The consequences of the coronavirus pandemic will clearly be profound, wide-ranging and long-lasting.
So, it’s no surprise that any sources of optimism to be found as the crisis unfolds are quickly seized upon. Perhaps the most significant so far has come in the form of the immediate effects on the environment.
Greenhouse gas emissions have fallen, while data from NASA suggests that air quality has improved dramatically as countries around the world have taken steps to restrict activity and travel.
Indeed, this could be an opportunity for organisations to rethink how they do business, and question whether they need to return to a form of normality in which, for example, employees are flown to meetings that could otherwise be held using video conferencing facilities.
A more realistic rate of change
Unfortunately, however, the environmental positives are likely to be temporary. Indeed, there is now a risk of efforts to address climate change becoming a lesser priority as governments focus on dealing with the economic implications of the crisis.
This is why the investment industry has an important role to play in maintaining the momentum that has gathered in recent weeks and months. The biggest crisis now is clearly COVID-19, but the biggest crisis of the 2020s is still climate change, and we need to ensure that once we’re on the other side of the coronavirus pandemic, governments keep focusing on that.
But the environmental gains from the pandemic have clearly been made alongside painful social, economic and health consequences. In other words, the current rate of improvement is unsustainable.
If we’re taking climate change seriously, we would rather see a smooth transition at a rate less dramatic than we’re seeing at the moment. We don’t want to be in a position of having to bring a halt to everything, as we are now, in order to have that environmental impact.
We can invest for change
Responsible investing isn’t just about the environment, of course. The crisis has also shone the spotlight on corporate behaviours – both good and bad – and helped illustrate why businesses cannot simply be about making profits.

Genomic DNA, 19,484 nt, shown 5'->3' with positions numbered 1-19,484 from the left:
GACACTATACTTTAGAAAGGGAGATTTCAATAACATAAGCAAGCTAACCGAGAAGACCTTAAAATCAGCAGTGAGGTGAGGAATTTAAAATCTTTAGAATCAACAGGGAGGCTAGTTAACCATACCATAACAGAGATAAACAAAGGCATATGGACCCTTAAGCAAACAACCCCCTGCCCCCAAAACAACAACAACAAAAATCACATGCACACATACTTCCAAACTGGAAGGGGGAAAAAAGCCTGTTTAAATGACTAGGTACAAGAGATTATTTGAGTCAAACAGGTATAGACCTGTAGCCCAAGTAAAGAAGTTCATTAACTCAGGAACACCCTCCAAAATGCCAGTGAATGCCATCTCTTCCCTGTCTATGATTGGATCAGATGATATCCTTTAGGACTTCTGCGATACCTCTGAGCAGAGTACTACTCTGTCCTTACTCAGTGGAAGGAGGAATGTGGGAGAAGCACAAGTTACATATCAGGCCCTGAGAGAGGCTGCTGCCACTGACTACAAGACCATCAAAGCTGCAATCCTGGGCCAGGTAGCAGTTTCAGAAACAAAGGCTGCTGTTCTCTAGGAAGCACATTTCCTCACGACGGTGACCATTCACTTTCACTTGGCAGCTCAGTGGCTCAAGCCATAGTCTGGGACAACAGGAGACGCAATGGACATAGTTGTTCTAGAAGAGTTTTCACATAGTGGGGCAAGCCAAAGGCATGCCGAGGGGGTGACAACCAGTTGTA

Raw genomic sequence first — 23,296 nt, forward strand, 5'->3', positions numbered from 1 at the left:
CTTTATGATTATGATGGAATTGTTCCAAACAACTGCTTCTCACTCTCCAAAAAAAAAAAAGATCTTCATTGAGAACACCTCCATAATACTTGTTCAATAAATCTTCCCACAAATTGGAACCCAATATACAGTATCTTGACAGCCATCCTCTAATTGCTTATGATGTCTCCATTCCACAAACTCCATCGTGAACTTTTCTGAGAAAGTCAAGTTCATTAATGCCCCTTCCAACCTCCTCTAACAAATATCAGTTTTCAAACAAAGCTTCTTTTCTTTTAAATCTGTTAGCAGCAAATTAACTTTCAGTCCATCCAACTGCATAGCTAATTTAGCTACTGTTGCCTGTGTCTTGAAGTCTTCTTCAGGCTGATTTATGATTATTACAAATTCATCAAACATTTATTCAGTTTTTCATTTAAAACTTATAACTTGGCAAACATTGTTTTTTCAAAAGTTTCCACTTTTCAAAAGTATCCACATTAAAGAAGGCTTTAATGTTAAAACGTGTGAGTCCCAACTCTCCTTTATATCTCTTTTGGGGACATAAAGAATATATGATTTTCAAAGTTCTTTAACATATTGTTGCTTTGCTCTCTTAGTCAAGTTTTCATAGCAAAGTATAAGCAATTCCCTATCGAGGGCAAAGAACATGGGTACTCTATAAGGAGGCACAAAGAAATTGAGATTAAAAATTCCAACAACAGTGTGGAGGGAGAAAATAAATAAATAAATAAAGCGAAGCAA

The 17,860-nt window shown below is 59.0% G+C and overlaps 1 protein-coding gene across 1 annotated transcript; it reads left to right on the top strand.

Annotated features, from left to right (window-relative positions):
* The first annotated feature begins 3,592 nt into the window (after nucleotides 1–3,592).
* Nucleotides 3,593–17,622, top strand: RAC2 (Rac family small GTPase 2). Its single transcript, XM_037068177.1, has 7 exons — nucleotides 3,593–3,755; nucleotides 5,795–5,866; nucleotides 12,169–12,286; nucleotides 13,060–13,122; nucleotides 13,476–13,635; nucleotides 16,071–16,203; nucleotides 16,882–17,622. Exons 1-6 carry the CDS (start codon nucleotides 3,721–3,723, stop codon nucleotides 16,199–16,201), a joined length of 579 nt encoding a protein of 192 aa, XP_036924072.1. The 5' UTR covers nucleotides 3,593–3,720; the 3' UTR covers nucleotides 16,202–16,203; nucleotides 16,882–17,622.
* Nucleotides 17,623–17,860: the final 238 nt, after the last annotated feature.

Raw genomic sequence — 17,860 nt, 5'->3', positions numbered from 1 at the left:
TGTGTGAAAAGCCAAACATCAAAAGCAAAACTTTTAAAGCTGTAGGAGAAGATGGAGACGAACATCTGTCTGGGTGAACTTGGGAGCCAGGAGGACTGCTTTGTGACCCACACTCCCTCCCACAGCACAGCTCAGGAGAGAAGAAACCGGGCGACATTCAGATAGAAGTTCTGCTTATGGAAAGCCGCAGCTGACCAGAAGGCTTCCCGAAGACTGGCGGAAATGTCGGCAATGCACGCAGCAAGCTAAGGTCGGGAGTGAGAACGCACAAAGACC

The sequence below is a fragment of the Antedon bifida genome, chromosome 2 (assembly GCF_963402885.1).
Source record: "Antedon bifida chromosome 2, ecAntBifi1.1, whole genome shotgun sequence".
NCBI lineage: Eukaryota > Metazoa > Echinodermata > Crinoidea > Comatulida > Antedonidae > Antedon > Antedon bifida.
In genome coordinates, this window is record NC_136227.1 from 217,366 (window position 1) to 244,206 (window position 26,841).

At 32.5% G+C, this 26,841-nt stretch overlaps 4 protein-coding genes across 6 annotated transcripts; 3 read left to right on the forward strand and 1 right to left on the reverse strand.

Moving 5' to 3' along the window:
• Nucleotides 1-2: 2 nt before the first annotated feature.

If they are going to be successful, they need to think about their wider stakeholders. Companies that have put measures in place for employees, for example, will come out of this with higher employee satisfaction and community spirit, and that contributes to their long-term success.
The importance of environmental, social and governance (ESG) factors in investment decisions has only become clearer as the crisis has unfolded.
Investors increasingly seek information about sustainability and responsible investing, with growing awareness of the broader long-term aspects of successful and effective investing.
Anyone who wants to explore their responsible investing options should speak with a financial adviser. To find out more, visit www.apolloprivatewealth.co.uk
The value of an investment with St. James’s Place will be directly linked to the performance of the funds you select and the value can therefore go down as well as up. You may get back less than you invested.
Apollo Private Wealth Ltd is an Appointed Representative of and represents only St. James’s Place Wealth Management plc (which is authorised and regulated by the Financial Conduct Authority) for the purpose of advising solely on the group’s wealth management products and services, more details of which are set out on the group’s website www.sjp.co.uk/products. The ‘St. James’s Place Partnership’ and the titles ‘Partner’ and ‘Partner Practice’ are marketing terms used to describe St. James’s Place representatives.
This article was featured in Pensions Aspects magazine October edition.
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